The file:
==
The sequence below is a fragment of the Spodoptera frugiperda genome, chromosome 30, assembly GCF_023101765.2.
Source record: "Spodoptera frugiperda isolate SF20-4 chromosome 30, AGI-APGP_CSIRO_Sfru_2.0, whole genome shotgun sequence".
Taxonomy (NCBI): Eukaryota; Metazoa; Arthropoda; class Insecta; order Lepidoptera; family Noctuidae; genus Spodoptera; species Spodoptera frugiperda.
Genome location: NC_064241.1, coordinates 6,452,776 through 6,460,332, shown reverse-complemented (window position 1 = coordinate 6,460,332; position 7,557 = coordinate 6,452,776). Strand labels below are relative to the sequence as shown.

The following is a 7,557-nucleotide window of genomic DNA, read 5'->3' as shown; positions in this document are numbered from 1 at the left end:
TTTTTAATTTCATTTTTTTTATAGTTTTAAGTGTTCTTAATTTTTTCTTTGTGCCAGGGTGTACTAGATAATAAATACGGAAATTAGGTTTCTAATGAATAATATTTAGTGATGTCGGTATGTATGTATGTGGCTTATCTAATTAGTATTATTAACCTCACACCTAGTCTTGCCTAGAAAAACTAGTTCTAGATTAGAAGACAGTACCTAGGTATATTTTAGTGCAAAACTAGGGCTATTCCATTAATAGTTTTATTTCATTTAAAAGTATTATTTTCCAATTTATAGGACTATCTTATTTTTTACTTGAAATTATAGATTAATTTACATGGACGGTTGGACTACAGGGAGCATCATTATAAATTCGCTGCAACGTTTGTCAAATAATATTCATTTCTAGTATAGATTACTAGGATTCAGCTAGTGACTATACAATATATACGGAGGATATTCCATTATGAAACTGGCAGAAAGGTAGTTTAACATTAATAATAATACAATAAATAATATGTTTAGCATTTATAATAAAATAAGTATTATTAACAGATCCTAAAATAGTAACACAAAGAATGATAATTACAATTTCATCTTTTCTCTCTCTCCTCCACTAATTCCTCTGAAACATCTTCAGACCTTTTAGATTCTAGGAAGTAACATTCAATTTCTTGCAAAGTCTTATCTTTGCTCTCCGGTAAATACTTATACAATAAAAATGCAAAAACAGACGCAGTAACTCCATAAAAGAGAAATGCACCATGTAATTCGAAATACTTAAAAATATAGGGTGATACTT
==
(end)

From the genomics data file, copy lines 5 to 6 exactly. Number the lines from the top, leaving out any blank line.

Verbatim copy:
The following is a 7,557-nucleotide window of genomic DNA, read 5'->3' as shown; positions in this document are numbered from 1 at the left end:
TTTTTAATTTCATTTTTTTTATAGTTTTAAGTGTTCTTAATTTTTTCTTTGTGCCAGGGTGTACTAGATAATAAATACGGAAATTAGGTTTCTAATGAATAATATTTAGTGATGTCGGTATGTATGTATGTGGCTTATCTAATTAGTATTATTAACCTCACACCTAGTCTTGCCTAGAAAAACTAGTTCTAGATTAGAAGACAGTACCTAGGTATATTTTAGTGCAAAACTAGGGCTATTCCATTAATAGTTTTATTTCATTTAAAAGTATTATTTTCCAATTTATAGGACTATCTTATTTTTTACTTGAAATTATAGATTAATTTACATGGACGGTTGGACTACAGGGAGCATCATTATAAATTCGCTGCAACGTTTGTCAAATAATATTCATTTCTAGTATAGATTACTAGGATTCAGCTAGTGACTATACAATATATACGGAGGATATTCCATTATGAAACTGGCAGAAAGGTAGTTTAACATTAATAATAATACAATAAATAATATGTTTAGCATTTATAATAAAATAAGTATTATTAACAGATCCTAAAATAGTAACACAAAGAATGATAATTACAATTTCATCTTTTCTCTCTCTCCTCCACTAATTCCTCTGAAACATCTTCAGACCTTTTAGATTCTAGGAAGTAACATTCAATTTCTTGCAAAGTCTTATCTTTGCTCTCCGGTAAATACTTATACAATAAAAATGCAAAAACAGACGCAGTAACTCCATAAAAGAGAAATGCACCATGTAATTCGAAATACTTAAAAATATAGGGTGATACTT